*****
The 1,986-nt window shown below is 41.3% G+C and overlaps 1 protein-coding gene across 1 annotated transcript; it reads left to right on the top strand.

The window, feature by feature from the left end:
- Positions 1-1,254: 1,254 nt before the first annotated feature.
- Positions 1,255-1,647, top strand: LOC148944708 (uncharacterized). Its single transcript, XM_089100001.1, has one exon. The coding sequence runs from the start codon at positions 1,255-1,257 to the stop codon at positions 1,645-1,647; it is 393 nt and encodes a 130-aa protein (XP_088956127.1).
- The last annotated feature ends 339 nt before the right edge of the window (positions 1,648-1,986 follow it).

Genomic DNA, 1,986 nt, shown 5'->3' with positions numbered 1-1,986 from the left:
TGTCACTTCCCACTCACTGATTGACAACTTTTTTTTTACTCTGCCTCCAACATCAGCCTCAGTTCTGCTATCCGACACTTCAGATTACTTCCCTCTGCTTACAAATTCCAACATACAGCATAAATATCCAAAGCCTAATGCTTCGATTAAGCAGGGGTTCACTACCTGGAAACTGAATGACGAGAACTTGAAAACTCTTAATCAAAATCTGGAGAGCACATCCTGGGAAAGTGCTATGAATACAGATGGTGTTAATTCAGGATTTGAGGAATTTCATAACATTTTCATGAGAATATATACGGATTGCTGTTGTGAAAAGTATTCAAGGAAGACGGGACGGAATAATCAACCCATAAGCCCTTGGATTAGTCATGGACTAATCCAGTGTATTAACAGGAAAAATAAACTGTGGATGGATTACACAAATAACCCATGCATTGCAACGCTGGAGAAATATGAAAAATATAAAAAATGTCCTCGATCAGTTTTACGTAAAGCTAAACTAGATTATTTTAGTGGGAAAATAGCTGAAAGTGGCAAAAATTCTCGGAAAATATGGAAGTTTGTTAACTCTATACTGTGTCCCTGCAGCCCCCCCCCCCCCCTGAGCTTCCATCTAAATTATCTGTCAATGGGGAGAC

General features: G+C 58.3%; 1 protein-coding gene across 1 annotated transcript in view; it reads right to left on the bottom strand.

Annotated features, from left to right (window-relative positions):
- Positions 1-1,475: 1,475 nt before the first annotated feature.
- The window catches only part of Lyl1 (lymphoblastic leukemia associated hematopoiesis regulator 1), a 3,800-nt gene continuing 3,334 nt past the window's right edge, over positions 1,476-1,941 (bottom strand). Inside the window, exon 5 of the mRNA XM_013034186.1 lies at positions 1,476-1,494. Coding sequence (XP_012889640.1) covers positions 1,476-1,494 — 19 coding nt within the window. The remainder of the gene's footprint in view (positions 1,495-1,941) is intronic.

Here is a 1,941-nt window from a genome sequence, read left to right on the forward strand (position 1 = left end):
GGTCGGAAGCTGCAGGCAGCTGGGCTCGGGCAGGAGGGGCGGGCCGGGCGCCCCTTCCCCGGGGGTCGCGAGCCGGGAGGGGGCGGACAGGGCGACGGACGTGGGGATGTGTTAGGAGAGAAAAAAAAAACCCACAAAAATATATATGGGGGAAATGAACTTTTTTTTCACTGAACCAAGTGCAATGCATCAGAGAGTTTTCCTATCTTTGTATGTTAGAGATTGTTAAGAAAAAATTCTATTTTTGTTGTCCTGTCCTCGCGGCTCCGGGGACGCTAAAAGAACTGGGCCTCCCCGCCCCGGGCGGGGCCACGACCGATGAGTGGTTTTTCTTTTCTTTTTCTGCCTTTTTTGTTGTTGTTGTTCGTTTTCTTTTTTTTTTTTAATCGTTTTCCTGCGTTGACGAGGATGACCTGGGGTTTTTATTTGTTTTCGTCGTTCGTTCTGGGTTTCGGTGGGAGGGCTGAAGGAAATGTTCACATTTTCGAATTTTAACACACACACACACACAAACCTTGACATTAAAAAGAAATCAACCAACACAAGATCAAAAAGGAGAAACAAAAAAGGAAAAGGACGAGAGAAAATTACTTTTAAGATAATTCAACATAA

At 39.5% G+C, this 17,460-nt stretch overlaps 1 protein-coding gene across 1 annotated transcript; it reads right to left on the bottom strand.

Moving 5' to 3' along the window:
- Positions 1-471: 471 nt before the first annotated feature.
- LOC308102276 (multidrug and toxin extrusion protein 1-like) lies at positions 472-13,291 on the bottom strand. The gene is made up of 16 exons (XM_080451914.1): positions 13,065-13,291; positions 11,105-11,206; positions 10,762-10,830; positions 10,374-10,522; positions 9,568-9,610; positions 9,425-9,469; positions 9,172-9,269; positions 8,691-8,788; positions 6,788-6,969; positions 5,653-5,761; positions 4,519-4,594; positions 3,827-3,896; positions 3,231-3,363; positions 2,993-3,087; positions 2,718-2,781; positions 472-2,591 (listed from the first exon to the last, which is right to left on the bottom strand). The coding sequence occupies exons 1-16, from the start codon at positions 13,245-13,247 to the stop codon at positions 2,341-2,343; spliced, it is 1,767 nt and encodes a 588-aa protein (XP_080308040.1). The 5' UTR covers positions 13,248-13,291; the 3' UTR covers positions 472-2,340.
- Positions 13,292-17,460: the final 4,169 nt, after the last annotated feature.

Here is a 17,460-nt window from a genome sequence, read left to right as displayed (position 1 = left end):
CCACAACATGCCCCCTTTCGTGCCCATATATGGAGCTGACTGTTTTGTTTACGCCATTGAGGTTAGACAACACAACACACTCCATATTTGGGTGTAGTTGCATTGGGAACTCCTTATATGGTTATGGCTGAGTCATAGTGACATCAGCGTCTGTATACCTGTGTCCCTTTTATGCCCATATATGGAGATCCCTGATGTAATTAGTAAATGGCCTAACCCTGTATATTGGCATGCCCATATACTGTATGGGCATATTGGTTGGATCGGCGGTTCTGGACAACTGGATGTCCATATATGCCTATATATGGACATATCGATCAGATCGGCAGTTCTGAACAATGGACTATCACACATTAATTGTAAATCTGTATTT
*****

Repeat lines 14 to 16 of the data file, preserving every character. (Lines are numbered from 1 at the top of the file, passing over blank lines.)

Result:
At 39.5% G+C, this 17,460-nt stretch overlaps 1 protein-coding gene across 1 annotated transcript; it reads right to left on the bottom strand.

Moving 5' to 3' along the window:
- Positions 1-471: 471 nt before the first annotated feature.